I’m sure that if we analysed the actual minutes that each player played and their scoring returns for those minutes we could remove the second half scoring bias and calculate exactly how much more likely a fresh player is to score than a player that has played the entire game.  However, I’m going to stop short of these calculations in this article as that would require another level of data analysis.

I am conscious that the above findings are based on just one season of data, so to give me some comfort as to the integrity of those findings I looked at each of the 5 league separately to see how they performed individually.

Encouragingly, all 5 of the leagues follow exactly the same trend.  The substitutes coming on comfortably post the highest Per90 scoring rates.  This group have the parlay of being fresh as well as spending proportionately more of their playing minutes in higher goal expectation periods of the game.  The players that were withdrawn have a slightly higher Per90 figure than the footballers that played the full 90 minutes with the benefit of freshness outweighing the back ended scoring bias.

I therefore feel that we can conclude that, not only do substitutes score at a higher rate than starting players but that the players who are subbed off score at a higher clip than their teammates that play the full 90 minutes.

What are the implications of this?

I can think of at least two implications.  The first is in terms of comparing players’ scoring rates it was presumed that substitutes’ scoring rates were inflated due to the nuances of the back ended time they spent on the pitch.  Daniel Altman confirmed this in his article.  However, we also need to be equally aware of players who were substituted off as they too will tend to possess higher Per90 performances than players who play the full match duration.

The second impact is much more important.  Unless there is a large difference in quality between the starting 11 and his substitutes any manager that doesn’t use all 3 substitutes are giving up some expected value.  And by “using substitutes” I don’t mean introducing them in the 85th minute or in injury time to simply run down the clock.

I find myself agreeing with Altman’s almost throwaway suggestion that players should be substituted early in the game.  Not only do we get the boost of the player coming on having fresh legs but we also reduce the negative impact of the fatigue of the substituted player as the change is being made earlier than “normal”.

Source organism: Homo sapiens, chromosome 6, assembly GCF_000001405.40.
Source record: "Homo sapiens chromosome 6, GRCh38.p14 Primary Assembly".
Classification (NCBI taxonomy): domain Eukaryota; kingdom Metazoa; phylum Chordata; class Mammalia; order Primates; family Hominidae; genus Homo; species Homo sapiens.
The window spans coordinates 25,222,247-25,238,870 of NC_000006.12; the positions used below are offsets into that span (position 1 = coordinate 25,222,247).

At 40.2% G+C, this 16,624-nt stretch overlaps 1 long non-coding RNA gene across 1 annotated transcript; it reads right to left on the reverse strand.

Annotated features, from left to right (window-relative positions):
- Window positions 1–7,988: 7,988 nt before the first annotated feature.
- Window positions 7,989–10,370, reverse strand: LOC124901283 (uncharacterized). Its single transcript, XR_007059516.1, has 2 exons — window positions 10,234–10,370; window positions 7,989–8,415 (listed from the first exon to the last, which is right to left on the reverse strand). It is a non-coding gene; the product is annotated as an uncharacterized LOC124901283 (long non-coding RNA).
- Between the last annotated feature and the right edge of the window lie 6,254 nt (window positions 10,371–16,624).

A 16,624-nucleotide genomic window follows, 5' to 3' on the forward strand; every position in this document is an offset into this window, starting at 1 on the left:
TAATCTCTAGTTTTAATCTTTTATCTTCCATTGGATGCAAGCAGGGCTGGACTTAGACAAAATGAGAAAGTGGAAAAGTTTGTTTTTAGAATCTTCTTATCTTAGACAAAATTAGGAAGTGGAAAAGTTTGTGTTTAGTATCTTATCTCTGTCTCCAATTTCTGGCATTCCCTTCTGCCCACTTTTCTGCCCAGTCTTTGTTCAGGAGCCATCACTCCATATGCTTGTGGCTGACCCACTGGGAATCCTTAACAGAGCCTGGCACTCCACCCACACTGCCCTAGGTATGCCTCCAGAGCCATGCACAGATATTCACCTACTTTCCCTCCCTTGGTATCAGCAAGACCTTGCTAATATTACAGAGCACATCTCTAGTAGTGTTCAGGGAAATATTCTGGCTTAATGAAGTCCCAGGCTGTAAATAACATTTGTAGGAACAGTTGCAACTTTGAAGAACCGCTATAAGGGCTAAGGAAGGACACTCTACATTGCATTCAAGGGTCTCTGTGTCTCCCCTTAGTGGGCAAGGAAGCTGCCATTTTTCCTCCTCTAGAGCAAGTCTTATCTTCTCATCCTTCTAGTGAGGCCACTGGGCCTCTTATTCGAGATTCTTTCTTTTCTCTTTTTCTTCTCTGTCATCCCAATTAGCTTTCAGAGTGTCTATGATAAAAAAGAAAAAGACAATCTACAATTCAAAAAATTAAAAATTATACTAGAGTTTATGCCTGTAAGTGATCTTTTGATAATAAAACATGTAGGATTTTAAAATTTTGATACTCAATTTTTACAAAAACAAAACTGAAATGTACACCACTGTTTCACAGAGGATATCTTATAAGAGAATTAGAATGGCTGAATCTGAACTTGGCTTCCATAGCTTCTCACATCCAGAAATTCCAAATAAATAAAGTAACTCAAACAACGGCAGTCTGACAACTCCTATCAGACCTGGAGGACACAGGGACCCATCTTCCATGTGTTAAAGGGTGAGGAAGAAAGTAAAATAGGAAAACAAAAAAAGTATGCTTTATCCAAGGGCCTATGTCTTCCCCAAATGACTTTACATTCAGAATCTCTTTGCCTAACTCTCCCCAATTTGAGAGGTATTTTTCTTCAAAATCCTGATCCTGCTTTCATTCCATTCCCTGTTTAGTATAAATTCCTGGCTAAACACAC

I realize that managers may need to hold a substitute back to cover the chance of injury later in the game, but leaving that aside there really should be no reason why managers don’t ensure that they empty the bench in enough time to get the full benefit of the fresh player.

When are Substitutes used?

After establishing that it is important that managers properly balance the trade off between ensuring they can finish the game with 11 players and ensuring that they obtain maximum benefit from the use of their substitutes I found myself wondering how subs are currently used.

Here is the data from the first 20 Game Weeks of the 2013/14 Premier League season showing the percentage of possible substitutes that have played a minimum amount of minutes.

2013/14 Premier League (Weeks 1 – 20)

The blue plots are the first subs that were used by Premier League managers.  50% of all first substitutes played at least 30 minutes.  The noticeable drop off at the 45 minute mark is interesting; and this clearly shows the reluctance to substitute a player in the final minute of the first half.

The red plots represent a team’s second substitute.  50% of second substitutes play less than 20 minutes, and only approx 15% of second substitutes play at least 30 minutes.

We can see from the green plots that, in only 50% of the time does a third substitute play 6 minutes or more and 1 in 5 managers wait until the 89 minute to make their last change.  In fact, during the first 20 weeks in the Premier League there was a total of 98 possible substitutes that were not used.  I know the managers have a desire to finish the match with a full complement of players, but there is a trade off where this prudence has the opportunity cost of not making maximum use of fresh legs against a tiring opposition.

Other Positions

In this article I have concentrated on scoring players, primarily forwards.  Perhaps fatigue affects forwards more than other positions, but it’s more likely the case that we are better able to measure a goal scorer’s output and thus comment on their performances.

Would it be far-fetched to assume that a central midfielder would suffer less fatigue than a forward?  I don’t think so, and I assume that the clubs would be in the position to know how much physical fatigue each player suffers during a full 90 minutes. But are they in a position to be able to quantify how much that level of fatigue actually affects the chance of his team scoring a goal or conceding a goal?  I have my thoughts on this, but I just don’t know.